Today I want to talk about “running Ryan Finley” and the impact that the quarterback had rushing the ball on Monday Night Football.
He ran quarterback draws, but he also ran a number of zone read plays, where he had the option to keep the ball or hand it off to the running back. To start off let’s talk about zone runs in general.
There are a lot of different ways to run the zone play and a lot of the variation relates to how you block the backside. The first one we’ll talk about is the Split Zone. Here they take the h-back, or tight end who is off the line of scrimmage, and bring him across the formation to block the end man on the line of scrimmage.
If the h-back is already lined up on the backside, you have another option. You can block out on the defensive line with the offensive tackle and offensive guard and insert the h-back for the linebacker.
Or you can look to influence backside defenders with the movement of other players like they did on this play with the jet motion and like they attempted to do on this play with the boot action by the quarterback.
Or you can read the backside and that’s the adjustment the Bengals made in this game, not just on zone plays, but we’ll specifically about the Zone Read.
With a Zone Read you are going to read the end man on the line of scrimmage on the backside, in this case, that’s No. 90 T.J. Watt, so they won’t block him. Drew Sample will come out wide and there will be some contact, but they aren’t really blocking Watt. Because Watt stays wide and can’t make a play on the running back, Finley hands the ball off.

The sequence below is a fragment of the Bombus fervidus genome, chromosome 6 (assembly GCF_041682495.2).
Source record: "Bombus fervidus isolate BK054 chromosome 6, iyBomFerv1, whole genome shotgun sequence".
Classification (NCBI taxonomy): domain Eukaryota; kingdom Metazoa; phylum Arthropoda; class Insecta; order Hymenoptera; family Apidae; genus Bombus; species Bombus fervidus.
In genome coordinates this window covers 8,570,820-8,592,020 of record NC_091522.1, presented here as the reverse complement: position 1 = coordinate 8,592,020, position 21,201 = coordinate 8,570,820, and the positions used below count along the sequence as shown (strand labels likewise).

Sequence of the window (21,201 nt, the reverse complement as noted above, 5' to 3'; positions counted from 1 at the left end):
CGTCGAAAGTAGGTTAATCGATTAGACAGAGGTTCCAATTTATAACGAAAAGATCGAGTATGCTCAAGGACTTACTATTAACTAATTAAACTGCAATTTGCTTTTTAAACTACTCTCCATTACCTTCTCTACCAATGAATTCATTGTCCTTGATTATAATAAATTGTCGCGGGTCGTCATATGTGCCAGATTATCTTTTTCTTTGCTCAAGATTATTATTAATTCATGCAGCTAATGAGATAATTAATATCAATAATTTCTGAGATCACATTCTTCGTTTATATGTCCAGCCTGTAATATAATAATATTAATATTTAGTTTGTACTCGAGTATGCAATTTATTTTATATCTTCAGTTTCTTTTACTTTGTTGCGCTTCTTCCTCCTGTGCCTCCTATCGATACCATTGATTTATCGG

This look is a little different. The h-back comes across the formation to be a lead blocker for the quarterback in case he keeps the ball. They also get a different read on this play. The end man on the line of scrimmage comes crashing down the line, looking to tackle the running back, so Finley pulls the ball and runs with it himself.
Finley said after the game that they didn’t actually practice these reads during the week. It was an adjustment that Zac Taylor and the offensive staff made during the game. Obviously, it worked out very well for them. Finley running the ball ended up being a big part of this win as is demonstrated by this 23-yard touchdown run by Finley in the 4th quarter.
That wasn’t the only 4th quarter run by Finley that played a major role in this game. He converted a 3rd and 5 on that drive by running a quarterback draw. It was a good run by Finley, but a great play call by Taylor. The Steelers were running Cover 2 Man. That means that they had 2 deep safeties and were playing man underneath with 5 defenders. There was only one linebacker in the box, and he was responsible for covering Samaje Perine man-to-man, so when the Bengals motioned Perine out of the backfield, there was nobody left on the second level of the defense. This is a perfect situation to run a quarterback draw. It was wide open for the first down.
Coming into this game, most Bengals fans were none too excited to see Finley matchup against this Steelers defense, but Taylor and his staff found a way to put Finley in a position to succeed and give the team a chance to win the game.
This was a phenomenal job both game-planning and making in-game adjustments to get the win.